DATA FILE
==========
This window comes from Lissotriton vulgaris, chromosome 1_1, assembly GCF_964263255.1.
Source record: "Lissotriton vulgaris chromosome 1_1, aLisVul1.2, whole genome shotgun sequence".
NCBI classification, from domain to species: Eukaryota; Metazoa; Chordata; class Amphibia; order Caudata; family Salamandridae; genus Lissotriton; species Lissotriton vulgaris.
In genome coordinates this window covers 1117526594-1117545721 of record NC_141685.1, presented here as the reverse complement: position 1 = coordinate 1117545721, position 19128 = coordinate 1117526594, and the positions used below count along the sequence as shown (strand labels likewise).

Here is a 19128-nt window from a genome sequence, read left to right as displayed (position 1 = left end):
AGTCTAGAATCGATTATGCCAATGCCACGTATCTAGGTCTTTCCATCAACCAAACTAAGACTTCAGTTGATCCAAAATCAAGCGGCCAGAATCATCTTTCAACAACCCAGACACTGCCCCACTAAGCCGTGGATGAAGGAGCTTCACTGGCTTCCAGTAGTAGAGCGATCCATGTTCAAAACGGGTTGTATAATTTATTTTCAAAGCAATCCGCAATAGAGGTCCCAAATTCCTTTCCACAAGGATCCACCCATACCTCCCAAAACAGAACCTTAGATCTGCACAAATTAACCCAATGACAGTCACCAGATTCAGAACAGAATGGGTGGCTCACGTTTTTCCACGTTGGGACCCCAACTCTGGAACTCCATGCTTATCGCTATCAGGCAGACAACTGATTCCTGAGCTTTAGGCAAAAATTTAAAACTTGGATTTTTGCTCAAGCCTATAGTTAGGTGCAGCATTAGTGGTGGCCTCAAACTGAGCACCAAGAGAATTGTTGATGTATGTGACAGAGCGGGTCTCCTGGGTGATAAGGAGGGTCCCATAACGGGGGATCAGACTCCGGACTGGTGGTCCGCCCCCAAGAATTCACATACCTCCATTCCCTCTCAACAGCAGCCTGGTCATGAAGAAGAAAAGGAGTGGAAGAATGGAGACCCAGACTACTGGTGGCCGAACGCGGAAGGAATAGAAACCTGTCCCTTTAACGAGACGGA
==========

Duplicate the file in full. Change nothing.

This window comes from Lissotriton vulgaris, chromosome 1_1, assembly GCF_964263255.1.
Source record: "Lissotriton vulgaris chromosome 1_1, aLisVul1.2, whole genome shotgun sequence".
NCBI classification, from domain to species: Eukaryota; Metazoa; Chordata; class Amphibia; order Caudata; family Salamandridae; genus Lissotriton; species Lissotriton vulgaris.
In genome coordinates this window covers 1117526594-1117545721 of record NC_141685.1, presented here as the reverse complement: position 1 = coordinate 1117545721, position 19128 = coordinate 1117526594, and the positions used below count along the sequence as shown (strand labels likewise).

Here is a 19128-nt window from a genome sequence, read left to right as displayed (position 1 = left end):
AGTCTAGAATCGATTATGCCAATGCCACGTATCTAGGTCTTTCCATCAACCAAACTAAGACTTCAGTTGATCCAAAATCAAGCGGCCAGAATCATCTTTCAACAACCCAGACACTGCCCCACTAAGCCGTGGATGAAGGAGCTTCACTGGCTTCCAGTAGTAGAGCGATCCATGTTCAAAACGGGTTGTATAATTTATTTTCAAAGCAATCCGCAATAGAGGTCCCAAATTCCTTTCCACAAGGATCCACCCATACCTCCCAAAACAGAACCTTAGATCTGCACAAATTAACCCAATGACAGTCACCAGATTCAGAACAGAATGGGTGGCTCACGTTTTTCCACGTTGGGACCCCAACTCTGGAACTCCATGCTTATCGCTATCAGGCAGACAACTGATTCCTGAGCTTTAGGCAAAAATTTAAAACTTGGATTTTTGCTCAAGCCTATAGTTAGGTGCAGCATTAGTGGTGGCCTCAAACTGAGCACCAAGAGAATTGTTGATGTATGTGACAGAGCGGGTCTCCTGGGTGATAAGGAGGGTCCCATAACGGGGGATCAGACTCCGGACTGGTGGTCCGCCCCCAAGAATTCACATACCTCCATTCCCTCTCAACAGCAGCCTGGTCATGAAGAAGAAAAGGAGTGGAAGAATGGAGACCCAGACTACTGGTGGCCGAACGCGGAAGGAATAGAAACCTGTCCCTTTAACGAGACGGA